California’s precedent-setting experiment to set up separate public schools for girls and boys largely ended in failure, concludes a report released last week.
The state made national headlines in 1997 when lawmakers set aside $5 million to spur the creation of single-gender academies for middle and high school students. Then-Gov. Pete Wilson’s primary motivation in pushing for the new structures was to expand schooling options for parents. Policymakers, though, also hoped that the new academies would follow in the tradition of elite private schools in building self-esteem in girls and providing role models for boys.
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|The study, “Single Gender Public Schooling as New Form of School Choice,” is available from the Ontario Institute for Studies in Education. (Requires Adobe’s Acrobat Reader.)|
But researchers Amanda L. Datnow and Lea A. Hubbard report that, in practice, the academies inadvertently reinforced gender stereotypes, squandered opportunities to address issues of gender inequity, and exposed students to teasing from peers in coeducational classes. Only one of the six districts that took part in the program still operates a sex-segregated academy today, the San Francisco 49ers Academy in East Palo Alto.
“Most districts were willing and ready to abandon the schools when the money went away,” said Ms. Hubbard, an assistant research scientist in the sociology department at the University of California, San Diego. “It was very much about power and politics—and about money.”
Paid for by the Ford Foundation and the Spencer Foundation, the three-year study draws on more than 300 interviews with educators, students, parents, and policymakers in all six districts. Under the terms of the program, districts had to use their $500,000 grants to create separate—but equivalent—academies for boys and girls.
The report contends that most districts, however, saw the program as an opportunity to reap needed resources for low-achieving students, rather than as a way to address inequalities between males and females.
“For most educators, gender equity wasn’t even on the radar screen,” said Ms. Datnow, an assistant professor of educational administration at the University of Toronto’s Ontario Institute for Studies in Education.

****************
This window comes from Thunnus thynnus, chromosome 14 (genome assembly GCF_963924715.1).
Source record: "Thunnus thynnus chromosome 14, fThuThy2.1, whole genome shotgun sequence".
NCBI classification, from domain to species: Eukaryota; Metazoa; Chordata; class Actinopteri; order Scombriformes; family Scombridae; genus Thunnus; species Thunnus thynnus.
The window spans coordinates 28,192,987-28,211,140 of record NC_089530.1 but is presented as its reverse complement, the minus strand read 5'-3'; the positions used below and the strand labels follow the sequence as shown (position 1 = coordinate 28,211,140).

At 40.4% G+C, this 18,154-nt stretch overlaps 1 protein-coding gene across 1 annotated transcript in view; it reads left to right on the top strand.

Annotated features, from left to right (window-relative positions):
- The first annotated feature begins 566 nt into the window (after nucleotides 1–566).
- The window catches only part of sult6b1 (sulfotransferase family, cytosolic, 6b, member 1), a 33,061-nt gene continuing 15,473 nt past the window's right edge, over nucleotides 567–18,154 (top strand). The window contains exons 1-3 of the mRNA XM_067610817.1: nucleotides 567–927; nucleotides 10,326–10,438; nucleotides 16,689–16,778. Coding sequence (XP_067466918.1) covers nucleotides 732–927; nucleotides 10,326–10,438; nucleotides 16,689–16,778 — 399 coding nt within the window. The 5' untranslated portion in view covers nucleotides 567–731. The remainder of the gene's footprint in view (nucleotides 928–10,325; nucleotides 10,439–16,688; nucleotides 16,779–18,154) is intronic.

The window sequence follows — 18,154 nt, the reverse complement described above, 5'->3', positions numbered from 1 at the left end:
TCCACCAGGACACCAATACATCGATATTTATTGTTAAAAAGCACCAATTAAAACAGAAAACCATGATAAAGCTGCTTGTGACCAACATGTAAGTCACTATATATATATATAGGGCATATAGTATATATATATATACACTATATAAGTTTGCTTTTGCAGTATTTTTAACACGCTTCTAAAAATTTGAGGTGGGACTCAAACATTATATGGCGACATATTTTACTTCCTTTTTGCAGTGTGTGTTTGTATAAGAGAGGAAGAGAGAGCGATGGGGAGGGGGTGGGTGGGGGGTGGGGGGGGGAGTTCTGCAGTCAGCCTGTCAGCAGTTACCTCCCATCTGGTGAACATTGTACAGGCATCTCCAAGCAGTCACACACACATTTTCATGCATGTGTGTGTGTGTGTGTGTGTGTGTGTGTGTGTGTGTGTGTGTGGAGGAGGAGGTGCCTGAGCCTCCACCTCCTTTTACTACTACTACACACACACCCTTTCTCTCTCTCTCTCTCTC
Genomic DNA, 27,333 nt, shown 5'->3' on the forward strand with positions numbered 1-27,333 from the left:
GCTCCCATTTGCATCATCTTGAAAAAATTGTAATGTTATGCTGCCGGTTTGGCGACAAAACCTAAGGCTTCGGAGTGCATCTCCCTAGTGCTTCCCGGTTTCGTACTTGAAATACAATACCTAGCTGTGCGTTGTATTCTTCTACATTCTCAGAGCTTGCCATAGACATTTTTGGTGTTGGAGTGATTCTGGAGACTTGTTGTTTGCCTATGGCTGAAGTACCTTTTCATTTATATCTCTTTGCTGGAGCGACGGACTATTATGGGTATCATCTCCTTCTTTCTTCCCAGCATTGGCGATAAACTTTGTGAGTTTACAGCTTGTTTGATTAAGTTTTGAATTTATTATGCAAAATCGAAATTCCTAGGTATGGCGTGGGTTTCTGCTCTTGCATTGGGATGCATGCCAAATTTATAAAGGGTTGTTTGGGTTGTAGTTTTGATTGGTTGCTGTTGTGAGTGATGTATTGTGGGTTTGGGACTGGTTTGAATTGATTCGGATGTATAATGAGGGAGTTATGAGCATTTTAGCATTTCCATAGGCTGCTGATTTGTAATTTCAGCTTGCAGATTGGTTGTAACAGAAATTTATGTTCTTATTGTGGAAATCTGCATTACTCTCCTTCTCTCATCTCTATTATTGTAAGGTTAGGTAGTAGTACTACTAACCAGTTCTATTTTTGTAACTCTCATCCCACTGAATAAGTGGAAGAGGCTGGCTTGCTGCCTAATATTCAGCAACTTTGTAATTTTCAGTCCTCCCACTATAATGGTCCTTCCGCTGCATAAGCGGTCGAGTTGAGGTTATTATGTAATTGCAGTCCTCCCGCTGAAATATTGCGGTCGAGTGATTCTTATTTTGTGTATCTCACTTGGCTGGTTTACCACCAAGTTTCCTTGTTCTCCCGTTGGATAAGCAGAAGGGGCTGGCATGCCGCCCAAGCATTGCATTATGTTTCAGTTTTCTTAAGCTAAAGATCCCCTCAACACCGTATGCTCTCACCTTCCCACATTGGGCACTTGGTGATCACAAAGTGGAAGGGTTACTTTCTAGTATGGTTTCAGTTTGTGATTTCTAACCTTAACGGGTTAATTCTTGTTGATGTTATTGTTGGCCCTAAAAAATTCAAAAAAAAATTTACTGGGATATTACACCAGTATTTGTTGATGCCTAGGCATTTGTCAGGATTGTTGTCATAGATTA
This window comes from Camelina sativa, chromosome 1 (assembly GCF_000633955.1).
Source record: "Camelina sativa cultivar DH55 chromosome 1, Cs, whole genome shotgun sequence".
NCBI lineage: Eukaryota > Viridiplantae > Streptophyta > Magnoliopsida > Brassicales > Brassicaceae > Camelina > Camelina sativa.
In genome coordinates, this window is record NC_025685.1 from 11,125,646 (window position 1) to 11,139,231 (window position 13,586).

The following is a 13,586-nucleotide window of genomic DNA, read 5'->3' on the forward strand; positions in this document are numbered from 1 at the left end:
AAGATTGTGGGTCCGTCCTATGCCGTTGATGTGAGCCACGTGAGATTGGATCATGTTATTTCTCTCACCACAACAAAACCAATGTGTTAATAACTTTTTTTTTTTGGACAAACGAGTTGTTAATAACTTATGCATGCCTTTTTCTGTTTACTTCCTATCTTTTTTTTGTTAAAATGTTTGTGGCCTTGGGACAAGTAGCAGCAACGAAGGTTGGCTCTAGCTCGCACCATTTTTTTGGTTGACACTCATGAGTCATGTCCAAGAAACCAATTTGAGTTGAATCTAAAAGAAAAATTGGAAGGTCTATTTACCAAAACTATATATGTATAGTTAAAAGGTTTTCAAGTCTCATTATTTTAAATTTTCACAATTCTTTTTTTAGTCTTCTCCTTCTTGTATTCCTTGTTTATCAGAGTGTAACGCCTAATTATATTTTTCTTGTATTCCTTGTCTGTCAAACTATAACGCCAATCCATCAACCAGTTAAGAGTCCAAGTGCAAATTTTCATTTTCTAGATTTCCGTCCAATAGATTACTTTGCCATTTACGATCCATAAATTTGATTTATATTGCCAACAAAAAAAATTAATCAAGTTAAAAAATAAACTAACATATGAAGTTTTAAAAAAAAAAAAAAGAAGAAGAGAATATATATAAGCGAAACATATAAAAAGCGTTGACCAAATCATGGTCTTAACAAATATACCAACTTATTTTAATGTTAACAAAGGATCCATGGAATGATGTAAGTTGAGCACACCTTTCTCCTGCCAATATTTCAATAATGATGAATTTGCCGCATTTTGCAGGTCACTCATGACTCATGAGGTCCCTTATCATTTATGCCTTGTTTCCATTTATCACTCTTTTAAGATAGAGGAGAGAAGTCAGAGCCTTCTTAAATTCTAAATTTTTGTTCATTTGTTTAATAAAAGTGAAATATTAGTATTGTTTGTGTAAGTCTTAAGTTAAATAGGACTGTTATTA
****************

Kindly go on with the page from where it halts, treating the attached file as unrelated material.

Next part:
Often using the same teachers traveling between the schools, the segregated arrangements, in some cases, even hardened gender stereotypes.
“It set up a situation where boys were seen as bad and girls were seen as good,” said Ms. Hubbard. “Teachers also said boys were rowdier and noisier and girls were cattier.”
To avoid running afoul of the federal Title IX law barring sex discrimination in schools receiving federal aid, schools were careful to provide the same curricula to both genders. But instructional techniques were often modified. The boys’ schools tended to include more physical activity and to be stricter and more competitive. The girls’ schools, in comparison, were characterized as “kinder and gentler.”
In one unit on settling the Western frontier, the boys’ lessons were enriched by an activity on survival skills. Girls, on the other hand, learned to quilt and sew.
Because most of the academies operated as schools-within-schools, students also complained that their coeducational schoolmates tagged them with such labels as “preppy,” “bad,” or “gay.”
The single-sex settings, however, were not without some educational benefits, the study found. In some cases, the environments enabled savvy teachers to impart candid social and moral guidance to students, the researchers said. A female teacher, for example, warned the girls in her class that too-early sexual involvements could lead to a life on welfare.
Girls, in particular, also told interviewers they were less distracted in class because there were no boys to copy off their papers, disrupt class, or harass them. “But these advantages were muted by the disadvantages,” said Ms. Hubbard.
William P. Duncan, the principal of the last remaining single-sex academy in Palo Alto, took issue, however, with some of the researchers’ characterizations. In his school, which operates with support from the San Francisco 49ers football team, the single-gender arrangement has helped create a rapport between teachers and students, he said.
Among the 132 girls and boys who attend the free-standing school, grades are up, suspensions are down, and the number of fights has dwindled. “We think we’ve managed to get a buy-in from students into what they need to stay in school and into the idea that we want to celebrate and respect differences,” added Mr. Duncan.
A version of this article appeared in the May 30, 2001 edition of Education Week as Study Cites Flaws in Single-Sex Public Schools